Last Friday, as millions of Americans were trying to pick up the pieces in the wake of Hurricane Sandy, Sean Hannity seems to have been looking for an opportunity. By the time his radio show went live that afternoon he thought he had found one: there was one unsubstantiated report that a crew of Alabama linemen had been asked to sign a union document before beginning repair work in New Jersey. Never mind that the report turned out to be inaccurate -- Hannity thought he had struck gold.
He went on the air blazing, reporting the un-factchecked information as if it were news. And then -- inexplicably -- he played an audio clip he claimed was a union worker from New York turning away the non-union workers from Alabama. He seethed with outrage as he demonized the first responders, yelling, "Who's in charge here?"
Good question. The audio Hannity played was not what he claimed it was -- in fact, it wasn't even from this year. It had absolutely nothing to do with Hurricane Sandy, repair work, or anyone from Alabama. And the report of the crew from Alabama being turned away also appears to be without merit, according to other crews on the ground, the International Brotherhood of Electrical Workers and the Governor of New Jersey.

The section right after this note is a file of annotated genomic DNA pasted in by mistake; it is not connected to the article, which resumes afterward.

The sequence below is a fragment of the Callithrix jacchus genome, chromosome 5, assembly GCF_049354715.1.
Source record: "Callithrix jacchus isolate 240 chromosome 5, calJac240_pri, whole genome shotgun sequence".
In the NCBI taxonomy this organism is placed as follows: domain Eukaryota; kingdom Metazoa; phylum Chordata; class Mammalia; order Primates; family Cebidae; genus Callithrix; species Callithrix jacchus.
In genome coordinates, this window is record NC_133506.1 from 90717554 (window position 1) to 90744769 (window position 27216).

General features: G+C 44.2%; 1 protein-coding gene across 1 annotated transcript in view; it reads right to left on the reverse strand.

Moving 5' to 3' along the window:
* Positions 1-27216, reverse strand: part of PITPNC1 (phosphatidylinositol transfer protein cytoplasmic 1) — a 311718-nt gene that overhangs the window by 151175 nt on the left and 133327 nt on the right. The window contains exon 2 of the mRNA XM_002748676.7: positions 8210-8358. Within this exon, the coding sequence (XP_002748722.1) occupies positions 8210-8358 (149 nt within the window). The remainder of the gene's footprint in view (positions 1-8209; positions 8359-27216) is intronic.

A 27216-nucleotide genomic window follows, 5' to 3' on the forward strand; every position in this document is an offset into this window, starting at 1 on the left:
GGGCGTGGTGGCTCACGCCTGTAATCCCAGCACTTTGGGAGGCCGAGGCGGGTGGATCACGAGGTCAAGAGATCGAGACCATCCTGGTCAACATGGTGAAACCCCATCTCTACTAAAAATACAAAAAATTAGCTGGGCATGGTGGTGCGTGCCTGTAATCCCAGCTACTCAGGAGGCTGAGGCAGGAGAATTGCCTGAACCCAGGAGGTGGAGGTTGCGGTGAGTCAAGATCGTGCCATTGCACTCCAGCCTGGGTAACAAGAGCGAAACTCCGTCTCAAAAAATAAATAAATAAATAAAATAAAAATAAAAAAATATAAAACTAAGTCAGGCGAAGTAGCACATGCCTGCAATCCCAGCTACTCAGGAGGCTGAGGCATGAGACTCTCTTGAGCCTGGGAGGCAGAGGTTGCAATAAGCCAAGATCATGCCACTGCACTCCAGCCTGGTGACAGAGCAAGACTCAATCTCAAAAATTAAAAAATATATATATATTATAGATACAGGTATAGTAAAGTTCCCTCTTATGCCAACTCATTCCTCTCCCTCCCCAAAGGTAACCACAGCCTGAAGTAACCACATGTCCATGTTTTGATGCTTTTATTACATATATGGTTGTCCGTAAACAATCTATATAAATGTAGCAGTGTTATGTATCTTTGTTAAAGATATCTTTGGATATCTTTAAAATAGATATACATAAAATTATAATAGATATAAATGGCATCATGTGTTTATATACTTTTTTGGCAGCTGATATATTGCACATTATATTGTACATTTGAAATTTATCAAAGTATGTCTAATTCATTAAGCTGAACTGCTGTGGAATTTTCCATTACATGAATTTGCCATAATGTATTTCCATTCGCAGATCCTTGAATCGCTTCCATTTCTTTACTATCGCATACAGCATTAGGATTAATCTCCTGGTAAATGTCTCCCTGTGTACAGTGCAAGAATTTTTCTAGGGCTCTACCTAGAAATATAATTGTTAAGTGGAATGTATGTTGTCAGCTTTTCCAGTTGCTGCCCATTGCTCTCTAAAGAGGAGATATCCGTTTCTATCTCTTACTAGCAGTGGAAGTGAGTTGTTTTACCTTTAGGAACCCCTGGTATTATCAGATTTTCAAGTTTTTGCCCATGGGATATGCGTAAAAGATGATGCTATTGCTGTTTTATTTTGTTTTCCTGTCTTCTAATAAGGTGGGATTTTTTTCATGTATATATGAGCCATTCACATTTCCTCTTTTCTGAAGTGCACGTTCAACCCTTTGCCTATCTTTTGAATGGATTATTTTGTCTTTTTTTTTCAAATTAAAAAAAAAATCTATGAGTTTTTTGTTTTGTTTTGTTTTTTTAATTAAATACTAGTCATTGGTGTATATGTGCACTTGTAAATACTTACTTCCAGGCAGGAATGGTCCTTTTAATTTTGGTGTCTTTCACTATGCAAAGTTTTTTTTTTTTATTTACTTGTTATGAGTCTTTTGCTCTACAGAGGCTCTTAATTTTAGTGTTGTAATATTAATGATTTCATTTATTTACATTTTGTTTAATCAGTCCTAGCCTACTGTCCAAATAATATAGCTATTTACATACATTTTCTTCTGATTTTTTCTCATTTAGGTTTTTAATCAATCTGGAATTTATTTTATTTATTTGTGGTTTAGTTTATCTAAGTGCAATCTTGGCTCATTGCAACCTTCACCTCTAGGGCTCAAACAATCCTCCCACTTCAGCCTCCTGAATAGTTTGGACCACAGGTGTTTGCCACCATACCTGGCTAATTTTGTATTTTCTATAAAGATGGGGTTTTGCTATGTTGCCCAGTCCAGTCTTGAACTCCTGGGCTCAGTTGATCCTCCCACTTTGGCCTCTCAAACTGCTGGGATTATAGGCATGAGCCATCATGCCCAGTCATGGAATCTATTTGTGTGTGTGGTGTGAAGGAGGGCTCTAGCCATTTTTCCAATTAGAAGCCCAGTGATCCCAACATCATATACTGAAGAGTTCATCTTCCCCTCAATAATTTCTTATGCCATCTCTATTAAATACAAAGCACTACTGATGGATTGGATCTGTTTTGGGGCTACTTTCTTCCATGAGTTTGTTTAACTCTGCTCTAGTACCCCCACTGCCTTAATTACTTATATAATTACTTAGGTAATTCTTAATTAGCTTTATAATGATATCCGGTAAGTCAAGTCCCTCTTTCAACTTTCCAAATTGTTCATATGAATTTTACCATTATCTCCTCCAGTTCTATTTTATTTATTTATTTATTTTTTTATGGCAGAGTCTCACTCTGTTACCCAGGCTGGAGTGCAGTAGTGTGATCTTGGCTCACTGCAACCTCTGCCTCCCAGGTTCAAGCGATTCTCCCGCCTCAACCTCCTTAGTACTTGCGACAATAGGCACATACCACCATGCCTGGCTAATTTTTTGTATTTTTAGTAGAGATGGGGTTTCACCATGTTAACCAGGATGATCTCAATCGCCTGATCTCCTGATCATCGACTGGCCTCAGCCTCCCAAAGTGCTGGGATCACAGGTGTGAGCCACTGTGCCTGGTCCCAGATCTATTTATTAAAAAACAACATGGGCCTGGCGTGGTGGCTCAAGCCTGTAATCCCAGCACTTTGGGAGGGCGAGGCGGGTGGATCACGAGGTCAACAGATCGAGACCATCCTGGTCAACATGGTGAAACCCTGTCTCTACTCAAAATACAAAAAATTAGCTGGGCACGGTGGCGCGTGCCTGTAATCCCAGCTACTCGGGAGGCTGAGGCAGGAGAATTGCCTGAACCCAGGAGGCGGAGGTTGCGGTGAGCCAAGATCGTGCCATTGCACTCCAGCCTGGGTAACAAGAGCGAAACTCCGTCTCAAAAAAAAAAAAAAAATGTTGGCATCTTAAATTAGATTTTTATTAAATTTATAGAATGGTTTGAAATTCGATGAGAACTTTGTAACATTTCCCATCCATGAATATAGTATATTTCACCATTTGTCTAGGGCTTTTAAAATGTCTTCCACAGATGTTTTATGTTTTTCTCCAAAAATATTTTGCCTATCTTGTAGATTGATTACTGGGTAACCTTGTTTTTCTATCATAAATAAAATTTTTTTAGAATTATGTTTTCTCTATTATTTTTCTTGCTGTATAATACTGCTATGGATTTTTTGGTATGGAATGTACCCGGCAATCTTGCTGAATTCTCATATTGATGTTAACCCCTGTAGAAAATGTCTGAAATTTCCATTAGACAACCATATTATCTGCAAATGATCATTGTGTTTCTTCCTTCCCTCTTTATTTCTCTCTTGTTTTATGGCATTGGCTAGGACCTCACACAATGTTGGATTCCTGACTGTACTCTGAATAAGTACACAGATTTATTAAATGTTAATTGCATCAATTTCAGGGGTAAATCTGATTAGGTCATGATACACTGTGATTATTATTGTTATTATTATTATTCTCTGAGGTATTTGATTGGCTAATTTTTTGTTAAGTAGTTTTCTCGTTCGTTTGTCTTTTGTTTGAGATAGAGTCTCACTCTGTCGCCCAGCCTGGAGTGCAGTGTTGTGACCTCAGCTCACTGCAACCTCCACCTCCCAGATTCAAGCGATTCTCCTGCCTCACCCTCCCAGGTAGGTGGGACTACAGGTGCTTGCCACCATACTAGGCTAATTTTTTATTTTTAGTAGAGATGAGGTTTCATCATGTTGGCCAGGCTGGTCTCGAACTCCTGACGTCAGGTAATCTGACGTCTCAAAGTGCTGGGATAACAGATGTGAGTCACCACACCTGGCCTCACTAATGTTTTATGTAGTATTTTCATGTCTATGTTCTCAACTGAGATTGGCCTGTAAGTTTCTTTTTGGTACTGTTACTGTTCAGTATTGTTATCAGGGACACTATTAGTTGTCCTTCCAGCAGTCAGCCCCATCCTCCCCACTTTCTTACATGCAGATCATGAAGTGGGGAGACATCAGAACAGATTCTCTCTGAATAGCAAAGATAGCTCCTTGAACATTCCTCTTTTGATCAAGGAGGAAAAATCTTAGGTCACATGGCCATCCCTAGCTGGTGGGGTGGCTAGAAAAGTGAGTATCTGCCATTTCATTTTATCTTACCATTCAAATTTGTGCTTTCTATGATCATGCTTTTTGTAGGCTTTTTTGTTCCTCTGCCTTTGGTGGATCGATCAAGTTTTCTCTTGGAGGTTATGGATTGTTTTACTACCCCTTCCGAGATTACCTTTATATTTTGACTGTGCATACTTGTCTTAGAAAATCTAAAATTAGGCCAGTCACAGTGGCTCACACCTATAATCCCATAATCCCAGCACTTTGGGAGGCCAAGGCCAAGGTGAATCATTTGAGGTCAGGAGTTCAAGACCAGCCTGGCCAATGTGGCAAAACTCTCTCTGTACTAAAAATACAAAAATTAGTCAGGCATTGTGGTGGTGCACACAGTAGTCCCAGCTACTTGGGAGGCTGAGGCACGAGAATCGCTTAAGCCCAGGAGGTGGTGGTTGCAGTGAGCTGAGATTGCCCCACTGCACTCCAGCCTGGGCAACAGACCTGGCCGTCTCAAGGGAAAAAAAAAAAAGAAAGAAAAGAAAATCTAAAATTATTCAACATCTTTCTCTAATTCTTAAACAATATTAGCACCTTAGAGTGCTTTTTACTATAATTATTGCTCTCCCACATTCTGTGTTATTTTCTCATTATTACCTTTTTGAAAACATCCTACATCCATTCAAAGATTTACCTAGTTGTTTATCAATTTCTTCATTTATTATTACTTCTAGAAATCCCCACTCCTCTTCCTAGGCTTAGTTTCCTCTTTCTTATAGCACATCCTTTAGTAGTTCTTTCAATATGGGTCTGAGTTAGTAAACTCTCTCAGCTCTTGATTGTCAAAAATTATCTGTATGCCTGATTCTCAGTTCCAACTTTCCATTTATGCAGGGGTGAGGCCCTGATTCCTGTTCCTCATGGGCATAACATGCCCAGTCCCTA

I'm not naïve -- I know that FoxNews is perhaps the biggest misnomer in American media. But what Hannity did surely can't just be chalked up to sloppy reporting. This must be something different.
In his attempt to tar unions, Hannity apparently tried to turn first responder against first responder in the middle of a national crisis. It looks like he purposefully manipulated millions of Americans with doctored audio and false information. Who knows how much time was wasted when Governor Christie and others on the ground had to stop what they were doing to sort out his lies? This isn't news, and it isn't even commentary. This must be purposeful manipulation meant to divide a nation just as it is coming together to rebuild.
Over the past week, Americans have watched as linemen and other highly-skilled workers from as far away as California have poured into affected states to volunteer. Union and non-union, they are working 16-hour shifts seven days a week -- and they are working side by side. IBEW workers are grateful for the opportunity to help, and will continue to keep their heads down and work to get the power back on in hospitals, schools and homes across the country. But we ask the people in these damaged states to judge us on our character, the work we do and the facts -- not the lies and political manipulations of Sean Hannity and his ilk.